It was easy for the Israelites to cling to God in the desert, but very easy to forget God when times got better and they prospered in the Promised Land. The cure, according to the rabbis, was to continually remind themselves of God’s care by uttering a short prayer of thanks, to “bless the Lord.”
This pervasive act of prayer kept God’s presence and love continually on their minds. Jesus and Paul both would have practiced it, and Paul may have had it in mind when he told Christians to “Be joyful always; pray continually; give thanks in all circumstances” (1 Thes. 5:16-18).
A Practice from Before Jesus’ Time
Before the time of Christ, the Jews developed a number of short blessings to be said whenever the occasion arises, in addition to saying longer prayers in the morning and evening. Some of them are now prayed in the daily synagogue service. Modern custom begins all of them by saying, “Blessed are you, oh Lord our God, King of the Universe.”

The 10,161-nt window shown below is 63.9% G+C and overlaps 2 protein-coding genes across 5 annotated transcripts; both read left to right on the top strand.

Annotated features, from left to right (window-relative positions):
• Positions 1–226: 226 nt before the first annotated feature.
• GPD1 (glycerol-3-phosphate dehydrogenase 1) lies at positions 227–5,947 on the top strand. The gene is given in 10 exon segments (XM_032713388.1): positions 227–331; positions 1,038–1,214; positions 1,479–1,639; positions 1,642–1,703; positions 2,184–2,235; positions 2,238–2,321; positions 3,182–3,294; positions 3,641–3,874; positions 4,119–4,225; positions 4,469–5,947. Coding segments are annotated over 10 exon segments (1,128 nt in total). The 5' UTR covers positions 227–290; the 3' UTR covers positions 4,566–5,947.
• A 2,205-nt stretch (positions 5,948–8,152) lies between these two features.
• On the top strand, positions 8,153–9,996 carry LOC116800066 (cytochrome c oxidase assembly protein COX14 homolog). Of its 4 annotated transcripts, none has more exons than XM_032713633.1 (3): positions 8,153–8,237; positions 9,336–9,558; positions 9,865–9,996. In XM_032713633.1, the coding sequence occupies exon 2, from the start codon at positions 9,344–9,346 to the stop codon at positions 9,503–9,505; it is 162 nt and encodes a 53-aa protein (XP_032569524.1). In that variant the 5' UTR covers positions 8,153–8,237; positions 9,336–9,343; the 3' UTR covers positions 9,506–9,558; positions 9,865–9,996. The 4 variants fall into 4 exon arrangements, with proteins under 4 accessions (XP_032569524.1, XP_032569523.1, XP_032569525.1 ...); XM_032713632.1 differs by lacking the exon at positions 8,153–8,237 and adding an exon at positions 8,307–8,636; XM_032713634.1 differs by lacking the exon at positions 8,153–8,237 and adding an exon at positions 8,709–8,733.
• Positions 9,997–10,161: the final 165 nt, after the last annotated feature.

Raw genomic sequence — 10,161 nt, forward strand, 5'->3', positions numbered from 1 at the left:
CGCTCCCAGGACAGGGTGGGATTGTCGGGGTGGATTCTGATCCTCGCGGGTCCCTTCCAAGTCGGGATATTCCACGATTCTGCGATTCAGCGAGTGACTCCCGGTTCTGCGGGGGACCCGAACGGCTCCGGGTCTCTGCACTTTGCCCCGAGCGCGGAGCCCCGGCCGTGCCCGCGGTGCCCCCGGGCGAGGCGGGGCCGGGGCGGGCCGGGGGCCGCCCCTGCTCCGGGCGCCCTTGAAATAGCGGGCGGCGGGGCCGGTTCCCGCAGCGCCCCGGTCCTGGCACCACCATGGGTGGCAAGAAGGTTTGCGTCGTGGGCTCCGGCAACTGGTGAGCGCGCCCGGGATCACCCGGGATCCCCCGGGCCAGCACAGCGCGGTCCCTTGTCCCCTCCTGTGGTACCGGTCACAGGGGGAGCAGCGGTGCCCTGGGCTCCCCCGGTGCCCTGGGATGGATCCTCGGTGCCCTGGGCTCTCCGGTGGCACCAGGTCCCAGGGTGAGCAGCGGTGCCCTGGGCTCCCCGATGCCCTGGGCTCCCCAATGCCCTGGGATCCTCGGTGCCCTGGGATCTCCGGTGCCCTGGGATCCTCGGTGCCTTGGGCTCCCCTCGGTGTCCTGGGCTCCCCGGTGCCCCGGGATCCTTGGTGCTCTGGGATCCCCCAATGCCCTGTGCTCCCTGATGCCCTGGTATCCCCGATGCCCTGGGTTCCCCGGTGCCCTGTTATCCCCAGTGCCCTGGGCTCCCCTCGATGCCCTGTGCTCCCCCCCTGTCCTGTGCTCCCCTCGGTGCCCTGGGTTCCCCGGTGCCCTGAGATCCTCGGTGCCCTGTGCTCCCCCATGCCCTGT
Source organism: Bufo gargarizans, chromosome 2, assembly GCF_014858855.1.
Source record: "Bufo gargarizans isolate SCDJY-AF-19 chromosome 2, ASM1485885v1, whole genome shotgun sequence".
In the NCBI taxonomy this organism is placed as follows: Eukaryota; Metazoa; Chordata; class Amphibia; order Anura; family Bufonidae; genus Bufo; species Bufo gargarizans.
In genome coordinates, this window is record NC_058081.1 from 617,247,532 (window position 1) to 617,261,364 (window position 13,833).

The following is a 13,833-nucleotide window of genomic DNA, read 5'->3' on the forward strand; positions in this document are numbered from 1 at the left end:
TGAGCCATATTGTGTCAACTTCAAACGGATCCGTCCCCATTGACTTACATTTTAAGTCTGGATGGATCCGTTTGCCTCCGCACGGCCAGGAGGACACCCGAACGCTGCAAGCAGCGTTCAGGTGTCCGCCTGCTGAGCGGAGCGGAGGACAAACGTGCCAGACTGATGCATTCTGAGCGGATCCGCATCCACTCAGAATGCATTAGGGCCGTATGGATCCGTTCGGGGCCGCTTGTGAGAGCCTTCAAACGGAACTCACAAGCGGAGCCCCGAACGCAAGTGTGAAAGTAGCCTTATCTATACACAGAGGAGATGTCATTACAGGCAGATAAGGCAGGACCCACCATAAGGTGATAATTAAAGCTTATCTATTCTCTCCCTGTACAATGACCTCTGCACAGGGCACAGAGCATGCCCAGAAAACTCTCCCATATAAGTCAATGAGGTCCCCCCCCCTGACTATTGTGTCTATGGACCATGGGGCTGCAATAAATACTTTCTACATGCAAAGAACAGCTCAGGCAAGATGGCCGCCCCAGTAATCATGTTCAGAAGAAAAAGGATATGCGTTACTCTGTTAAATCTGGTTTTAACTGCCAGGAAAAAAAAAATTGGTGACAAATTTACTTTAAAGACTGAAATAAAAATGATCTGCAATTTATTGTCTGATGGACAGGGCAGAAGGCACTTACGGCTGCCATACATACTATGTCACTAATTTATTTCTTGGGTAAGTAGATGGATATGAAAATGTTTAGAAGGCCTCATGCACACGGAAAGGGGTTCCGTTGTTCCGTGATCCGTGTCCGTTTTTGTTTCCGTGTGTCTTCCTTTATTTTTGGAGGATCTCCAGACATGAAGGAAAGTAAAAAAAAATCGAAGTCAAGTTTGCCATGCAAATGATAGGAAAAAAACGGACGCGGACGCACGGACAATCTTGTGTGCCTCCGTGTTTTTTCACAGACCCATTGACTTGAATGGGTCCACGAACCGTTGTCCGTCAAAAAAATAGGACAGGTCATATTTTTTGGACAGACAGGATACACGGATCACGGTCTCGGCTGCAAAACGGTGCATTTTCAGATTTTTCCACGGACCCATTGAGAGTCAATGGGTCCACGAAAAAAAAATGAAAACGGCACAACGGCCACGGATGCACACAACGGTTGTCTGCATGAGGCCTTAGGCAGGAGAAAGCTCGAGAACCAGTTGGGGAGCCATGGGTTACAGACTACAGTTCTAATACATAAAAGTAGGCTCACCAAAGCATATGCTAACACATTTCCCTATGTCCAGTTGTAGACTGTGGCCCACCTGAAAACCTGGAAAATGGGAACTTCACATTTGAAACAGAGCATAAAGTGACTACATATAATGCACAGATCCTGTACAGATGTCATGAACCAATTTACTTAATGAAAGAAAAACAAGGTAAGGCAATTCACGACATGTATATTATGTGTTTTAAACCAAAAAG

The idea is not to bless objects and people, in our usual Christian sense of the word, but to bless the Lord, with the understanding that we are focusing on him as the source of all blessing. The word for bless, barak also means “to kneel,” suggesting that when we bless God, we mentally bow on our knees to worship him.
In Jesus’ day the first line was probably just “Blessed is he,” but the rabbis felt it was important to be reminded that God is King over us in order to “receive on ourselves the Kingdom of God,” so they added the rest of the line later. So in these prayers we mentally kneel toward God, remind ourselves of his goodness, and that he is our King.